Must See Shows: January 3, 2018
Mechanical Heart premiere and arts education benefit at PACA
Friday, Jan. 5th
Before we get to the plot of Jack Rys' fourth feature film, Mechanical Heart, he wants you to know that this premiere is different. The event doubles as an arts education benefit, where Rys hopes all proceeds will go toward future artists who are struggling to find the resources or encouragement to tell their story.
Arts education is an unsurprising cause to attach to the young filmmaker, who is quick to bring up the role community plays in his work.
"It's about community, it's about performance and it's even about Erie a little bit," says Rys of his new film. "I don't make any secrets of it; the film is set in Erie, shot in Erie, acted by Erieites. That's what the film is about to me. But that could be different for a lot of people."
Outside of this glimpse into his relationship with his hometown, Rys shies from giving away details, a firm believer that his intent matters far less than how an audience interprets his work. But here's what we know about Mechanical Heart: it's the story of a stage actor that has a surgical accident, leaving his voice heavily damaged. During our discussion, Rys cites David Lynch as his biggest influence, but compares the film to Fredrico Fellini's 8½ — another piece about an artist's frustration that tempts Rys to call his latest a black comedy.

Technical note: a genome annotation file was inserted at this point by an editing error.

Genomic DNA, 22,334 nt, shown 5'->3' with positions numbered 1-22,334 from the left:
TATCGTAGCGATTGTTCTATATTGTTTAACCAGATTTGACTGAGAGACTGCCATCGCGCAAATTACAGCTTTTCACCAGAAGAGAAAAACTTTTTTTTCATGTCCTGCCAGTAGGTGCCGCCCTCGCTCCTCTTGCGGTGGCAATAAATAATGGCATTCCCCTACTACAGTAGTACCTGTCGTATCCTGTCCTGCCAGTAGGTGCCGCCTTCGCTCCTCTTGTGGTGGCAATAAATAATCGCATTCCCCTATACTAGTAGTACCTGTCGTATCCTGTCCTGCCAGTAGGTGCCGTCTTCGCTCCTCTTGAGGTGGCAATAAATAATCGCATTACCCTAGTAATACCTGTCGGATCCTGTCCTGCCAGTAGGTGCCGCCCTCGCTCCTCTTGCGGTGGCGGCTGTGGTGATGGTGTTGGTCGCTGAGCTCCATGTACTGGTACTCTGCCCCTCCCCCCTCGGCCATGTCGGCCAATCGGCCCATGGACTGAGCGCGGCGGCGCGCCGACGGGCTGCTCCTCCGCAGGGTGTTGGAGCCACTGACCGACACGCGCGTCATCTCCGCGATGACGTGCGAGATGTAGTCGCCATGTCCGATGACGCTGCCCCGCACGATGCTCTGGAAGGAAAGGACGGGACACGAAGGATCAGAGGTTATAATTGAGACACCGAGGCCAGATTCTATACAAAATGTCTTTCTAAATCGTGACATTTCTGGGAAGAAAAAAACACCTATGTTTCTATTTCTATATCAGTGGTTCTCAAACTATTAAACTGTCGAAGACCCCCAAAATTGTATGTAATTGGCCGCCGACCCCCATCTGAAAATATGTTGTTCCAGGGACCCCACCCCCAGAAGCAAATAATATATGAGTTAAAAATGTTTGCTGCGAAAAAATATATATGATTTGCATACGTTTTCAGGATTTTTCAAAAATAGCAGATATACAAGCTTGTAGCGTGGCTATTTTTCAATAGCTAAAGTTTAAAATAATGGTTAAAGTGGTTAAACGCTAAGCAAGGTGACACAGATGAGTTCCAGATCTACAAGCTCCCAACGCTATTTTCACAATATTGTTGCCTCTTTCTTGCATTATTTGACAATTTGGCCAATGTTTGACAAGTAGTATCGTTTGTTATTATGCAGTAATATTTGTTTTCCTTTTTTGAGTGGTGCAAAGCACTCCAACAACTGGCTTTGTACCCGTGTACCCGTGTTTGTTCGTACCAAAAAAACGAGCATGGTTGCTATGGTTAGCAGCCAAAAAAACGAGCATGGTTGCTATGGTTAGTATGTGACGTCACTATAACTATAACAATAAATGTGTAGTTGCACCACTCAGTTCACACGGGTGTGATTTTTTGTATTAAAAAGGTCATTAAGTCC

Rys is eager to elaborate on his relationship with local collaborators.
"The music and theater communities in Erie are the two communities that I feel most rooted in, and this film is about theater, so I collaborated heavily with the Erie Playhouse," says Rys. "I collaborated heavily with PACA. The theater community is vital to this film. People like Mark Tanenbaum, Charlie Corritore and Richard Davis play caricatures of themselves or people they know. I wanted this to be a film not only about the theater community, but by the theater community."
This relationship with local music also shows in the benefit's opening acts, some of which have contributed to Rys' films; the bill includes Cult Classics, Wave Trails and Elias, If Only while Mechanical Heart features a local cast, including Ken Brundage and Luke Weyland among others. The film is not rated, but according to its content warning, "would likely garner an R rating due to heavy language, disturbing images, brief drug use, mild violence and brief nudity."
If these aspects of the benefit weren't already enough to classify it as a "Must-See Show," Rys' pure confidence in his work should certainly do the trick.
"Every film I've done builds upon itself, from my work sophomore year [of high school] to Mechanical Heart," says Rys. "There's more concise storytelling, more concise acting, production value...I hope the next film I do is better than this one. It's a credit to yourself as a creator that you're continually growing. I hope I peak when I'm 80. I hope the greatest film I make is my last. I doubt that will be the case, but I think that's the goal." — Aaron Mook
5:30 p.m. to midnight // 1505 State Street // $8